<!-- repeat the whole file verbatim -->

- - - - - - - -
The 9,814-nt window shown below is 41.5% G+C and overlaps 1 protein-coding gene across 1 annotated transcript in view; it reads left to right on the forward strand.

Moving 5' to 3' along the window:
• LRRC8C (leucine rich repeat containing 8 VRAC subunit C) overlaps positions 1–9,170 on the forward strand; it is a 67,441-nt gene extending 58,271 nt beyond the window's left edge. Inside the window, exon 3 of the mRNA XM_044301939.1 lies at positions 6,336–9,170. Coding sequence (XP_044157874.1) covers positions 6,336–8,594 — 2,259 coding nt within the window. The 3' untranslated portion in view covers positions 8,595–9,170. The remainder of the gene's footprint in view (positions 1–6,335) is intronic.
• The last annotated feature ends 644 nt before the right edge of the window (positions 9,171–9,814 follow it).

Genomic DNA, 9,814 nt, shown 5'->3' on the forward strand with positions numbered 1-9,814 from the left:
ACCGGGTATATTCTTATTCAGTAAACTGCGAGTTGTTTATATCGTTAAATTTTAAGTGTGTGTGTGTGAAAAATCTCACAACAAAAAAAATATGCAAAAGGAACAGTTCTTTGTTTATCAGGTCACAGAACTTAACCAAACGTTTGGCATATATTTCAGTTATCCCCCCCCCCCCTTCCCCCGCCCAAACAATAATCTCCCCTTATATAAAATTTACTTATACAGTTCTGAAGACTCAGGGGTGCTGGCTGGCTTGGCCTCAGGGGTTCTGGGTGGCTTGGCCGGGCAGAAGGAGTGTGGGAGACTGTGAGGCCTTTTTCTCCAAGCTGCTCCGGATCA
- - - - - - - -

The 9,814-nt window shown below is 41.5% G+C and overlaps 1 protein-coding gene across 1 annotated transcript in view; it reads left to right on the forward strand.

Moving 5' to 3' along the window:
• LRRC8C (leucine rich repeat containing 8 VRAC subunit C) overlaps positions 1–9,170 on the forward strand; it is a 67,441-nt gene extending 58,271 nt beyond the window's left edge. Inside the window, exon 3 of the mRNA XM_044301939.1 lies at positions 6,336–9,170. Coding sequence (XP_044157874.1) covers positions 6,336–8,594 — 2,259 coding nt within the window. The 3' untranslated portion in view covers positions 8,595–9,170. The remainder of the gene's footprint in view (positions 1–6,335) is intronic.
• The last annotated feature ends 644 nt before the right edge of the window (positions 9,171–9,814 follow it).

Genomic DNA, 9,814 nt, shown 5'->3' on the forward strand with positions numbered 1-9,814 from the left:
ACCGGGTATATTCTTATTCAGTAAACTGCGAGTTGTTTATATCGTTAAATTTTAAGTGTGTGTGTGTGAAAAATCTCACAACAAAAAAAATATGCAAAAGGAACAGTTCTTTGTTTATCAGGTCACAGAACTTAACCAAACGTTTGGCATATATTTCAGTTATCCCCCCCCCCCCTTCCCCCGCCCAAACAATAATCTCCCCTTATATAAAATTTACTTATACAGTTCTGAAGACTCAGGGGTGCTGGCTGGCTTGGCCTCAGGGGTTCTGGGTGGCTTGGCCGGGCAGAAGGAGTGTGGGAGACTGTGAGGCCTTTTTCTCCAAGCTGCTCCGGATCA